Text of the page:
I made my way back down towards the docks, but I was still looking for some food along the way.  I settled on what may have been the best looking restaurant in town, and took a seat in the quiet courtyard.  I ordered a plate of the local cuisine with beef and a Pepsi.  BTW, Pepsi really seems to be doing very well in Guatemala.  They must be doing some great marketing here.  While I was waiting for the food I realized that the restaurant was right on one of the main intersections headed out of town.  This main street was not a main street because it was a wide boulevard designed to accomodate tons of traffic, it was a main street because it was the way out of town.  Just one large truck making deliveries managed to clog up the street for the next 45 minutes, and my meal was joined by loud beeping and yelling until I left.
The central square of Santiago Atitlan. I wish I had a shot of a man in his traditional dress.


The food was great.  It was a nice marinated piece of beef, not exactly tender but with a great flavor.  The plate also came with a small piece of the local cheese, guacamole, white rice, three fried bananas, a few tortilla chips, and three tortillas.  Guacamole is very popular in the area, and it is all delicious and homemade.  Avacados grow everywhere in the area, and the residents of Antigua are even called 'green-bellies' because they are known to eat so many.  I had never even tasted an Avacado until maybe five years ago, so I am still in the honeymoon phase with those delicious things.

The fried bananas are also very popular throughout Latin America.  I think they must be designed to be the dessert of the meal.
Nice shop going up the hill in Santiago Atitlan.
 If not then they are the sweetest side dish ever.  I have to portion out my fork-fulls throughout the meal to make sure I don't have a sweetness overload.  The meal and drink came in at under $4.50.  I paid and hustled down to make sure I made the boat to the next destination.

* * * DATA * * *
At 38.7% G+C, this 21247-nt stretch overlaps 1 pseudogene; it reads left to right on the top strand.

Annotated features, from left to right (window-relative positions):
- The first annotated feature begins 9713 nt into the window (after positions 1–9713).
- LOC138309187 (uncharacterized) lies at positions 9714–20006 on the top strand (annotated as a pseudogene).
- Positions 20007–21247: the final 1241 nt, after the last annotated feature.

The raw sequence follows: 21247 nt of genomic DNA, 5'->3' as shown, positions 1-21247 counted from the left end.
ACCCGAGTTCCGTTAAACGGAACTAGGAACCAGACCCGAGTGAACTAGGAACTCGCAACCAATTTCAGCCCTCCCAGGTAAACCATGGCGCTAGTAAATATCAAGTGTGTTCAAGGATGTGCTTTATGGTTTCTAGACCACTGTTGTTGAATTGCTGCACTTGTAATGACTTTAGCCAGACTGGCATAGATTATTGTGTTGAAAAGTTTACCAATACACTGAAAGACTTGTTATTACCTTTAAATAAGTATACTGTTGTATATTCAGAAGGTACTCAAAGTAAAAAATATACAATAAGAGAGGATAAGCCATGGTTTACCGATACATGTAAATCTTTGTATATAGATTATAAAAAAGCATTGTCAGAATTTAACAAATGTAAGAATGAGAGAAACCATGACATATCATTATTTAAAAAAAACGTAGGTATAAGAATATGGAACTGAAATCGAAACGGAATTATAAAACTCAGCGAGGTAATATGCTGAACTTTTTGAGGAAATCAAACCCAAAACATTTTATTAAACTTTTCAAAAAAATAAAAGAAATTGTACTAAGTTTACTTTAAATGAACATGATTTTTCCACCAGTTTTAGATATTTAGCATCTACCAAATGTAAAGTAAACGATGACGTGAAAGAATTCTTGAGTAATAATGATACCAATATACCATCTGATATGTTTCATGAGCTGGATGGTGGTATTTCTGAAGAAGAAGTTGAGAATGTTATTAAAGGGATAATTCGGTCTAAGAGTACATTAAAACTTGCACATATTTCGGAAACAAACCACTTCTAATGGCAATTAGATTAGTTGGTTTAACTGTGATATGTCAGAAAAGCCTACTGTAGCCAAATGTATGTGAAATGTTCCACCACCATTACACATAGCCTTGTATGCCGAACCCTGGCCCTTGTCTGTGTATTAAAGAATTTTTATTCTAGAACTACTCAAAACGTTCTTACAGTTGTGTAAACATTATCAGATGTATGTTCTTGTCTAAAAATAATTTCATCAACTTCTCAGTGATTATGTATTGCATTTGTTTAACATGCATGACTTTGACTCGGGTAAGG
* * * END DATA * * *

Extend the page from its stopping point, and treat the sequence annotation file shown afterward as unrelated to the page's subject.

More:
The next stop was going to be San Antonio Palopo.  San Antonio is a few kilometers east of Panajachel on the same south side of the lake.  It was the smallest, and the most traditional of the villages visited.  And there only seemed to be a few small hotels set up for the tourist industry.  Here I decided to just find a nice quiet spot along the lake to sit and people watch.  Every person that passed said hello or welcomed me, and the kids and adults both were dressed traditionally and quick with a smile.  Maybe the villages we visited were a kind of progression of tourist development snapshot.
San Antonio Palopo from the boat on Lake Atitlan.
 With San Antonio being the least developed and most friendly.

The boat trip back to Panajachel was about 30 minutes long, and along the way I realized that I neglected to bring any sunscreen along.  I figured that I was dark enough that it wasn't a big deal, but I was starting to feel some tightness in my face from the hours under the sun.  After returning to the hotel room I was happy to see I wasn't really all that burned, but my face was a little red.  I do have 4 days coming up on a sailboat, and I guess I will have to be a bit more careful at that point.

Tomorrow is the day I'm scheduled to leave Panajachel, but I haven't booked anything yet.  I can't decide if I want to stop for a night in Antigua on the way to Rio Dulce or not.

We will see what happens tomorrow.

Later, Phil
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Volcan Atitlan with just a tiny bi…
Volcan Atitlan with just a tiny b…
San Pedro La Languna from the lake.
San Pedro La Languna from the lake.
Cute little church and statue in S…
Cute little church and statue in …
This boat on the right was my ride…
This boat on the right was my rid…
The harbor of Santiago Atitlan fro…
The harbor of Santiago Atitlan fr…
The central square of Santiago Ati…
The central square of Santiago At…
Nice shop going up the hill in San…
Nice shop going up the hill in Sa…
San Antonio Palopo from the boat o…
San Antonio Palopo from the boat …
The main church at San Antonio Pal…
The main church at San Antonio Pa…
Local man in his little boat navig…
Local man in his little boat navi…